On love letters to home

"Making Meaning" - the CBD area at night, on Fujifilm Superia 400 35mm


Dear Reader,

I wrote of a life I once lived. So, as a creature of habit, I shall return to it again with more musings that I will house in this week's letter to you. 


"Why did you study abroad?"



"Alright, time to pull up The Script™," I mentally quipped, gearing myself up to passionately elaborate on the greatness of 2D anime characters and how my obsession over 80's Japanese music was so intense that it propelled me to drop everything behind and hurtle myself over to the land of the rising sun. In truth, I didn't have the heart nor courage to admit that I had a rocky relationship with the idea of Singapore as my home. My patriotism was limited to enjoying classic NDP songs and nothing else. My cynical attitude to politics didn't inspire any hope for the future. I was just a despondent individual trying to understand what it meant to be a citizen of a state and to have some sort of affection for it. I departed from Singapore that rainy April morning four years ago, ready to leave behind whatever attachment I had left for this tiny island at the boarding gate.

The years rolled by; it was time to churn out a graduation dissertation. Whilst my pals took to their Japanese source materials, I found myself interested in various texts our local academics wrote instead. Unbeknownst to myself back then, I was yearning for a reason to look back at Singapore and do something about my unresolved angst. My colleagues here at Ethos can attest to me sounding like a broken record, but I really do owe it to This Is What Inequality Looks Like and Air-Conditioned Nation Revisited for being my true north and guiding me back. In their honest, candid and eloquently worded thoughts, I recognised snippets of my confusion, frustration and desire. I realised my compassion for civil society and its potential looking through our various local activism groups on Instagram. In this newfound sense of 'camaraderie', I was determined to recognise this version of Singapore as home. And so, 60 pages worth of research and arguments (and an unholy amount of Red Bull cans) later, I was back in this tiny island.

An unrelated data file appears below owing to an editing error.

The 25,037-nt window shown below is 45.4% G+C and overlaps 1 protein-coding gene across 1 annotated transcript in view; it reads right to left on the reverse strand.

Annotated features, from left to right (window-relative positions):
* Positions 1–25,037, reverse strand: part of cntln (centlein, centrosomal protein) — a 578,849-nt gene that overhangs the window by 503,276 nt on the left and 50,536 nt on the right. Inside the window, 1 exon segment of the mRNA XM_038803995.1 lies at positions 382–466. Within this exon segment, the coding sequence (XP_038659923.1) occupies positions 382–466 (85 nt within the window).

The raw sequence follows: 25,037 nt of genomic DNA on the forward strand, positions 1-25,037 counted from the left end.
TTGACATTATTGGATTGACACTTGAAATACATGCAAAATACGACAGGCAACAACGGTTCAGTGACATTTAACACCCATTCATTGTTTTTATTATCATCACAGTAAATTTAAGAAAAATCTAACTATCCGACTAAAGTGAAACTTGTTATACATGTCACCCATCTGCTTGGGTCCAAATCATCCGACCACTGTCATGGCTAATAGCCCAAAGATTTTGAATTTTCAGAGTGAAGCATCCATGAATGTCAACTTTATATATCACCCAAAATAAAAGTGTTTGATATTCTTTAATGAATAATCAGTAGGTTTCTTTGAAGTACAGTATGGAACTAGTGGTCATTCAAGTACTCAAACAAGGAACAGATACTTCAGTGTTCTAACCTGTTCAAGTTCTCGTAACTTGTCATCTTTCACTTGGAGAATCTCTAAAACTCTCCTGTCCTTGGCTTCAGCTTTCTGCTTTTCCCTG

I hope your ideas and version of home house all your love and joy within it, dear reader. I also hope to see you on the 1st of September, where we'll be celebrating the official launch of The Singapore I Recognise, a love letter by Kirsten Han that speaks of a Singapore already moving towards communal care, solidarity, empowerment and hope! Exciting stuff ahead. For now, however, I shall leave you with the promise of more to come and well wishes for those still on their journey of finding the meaning of home.

With love,

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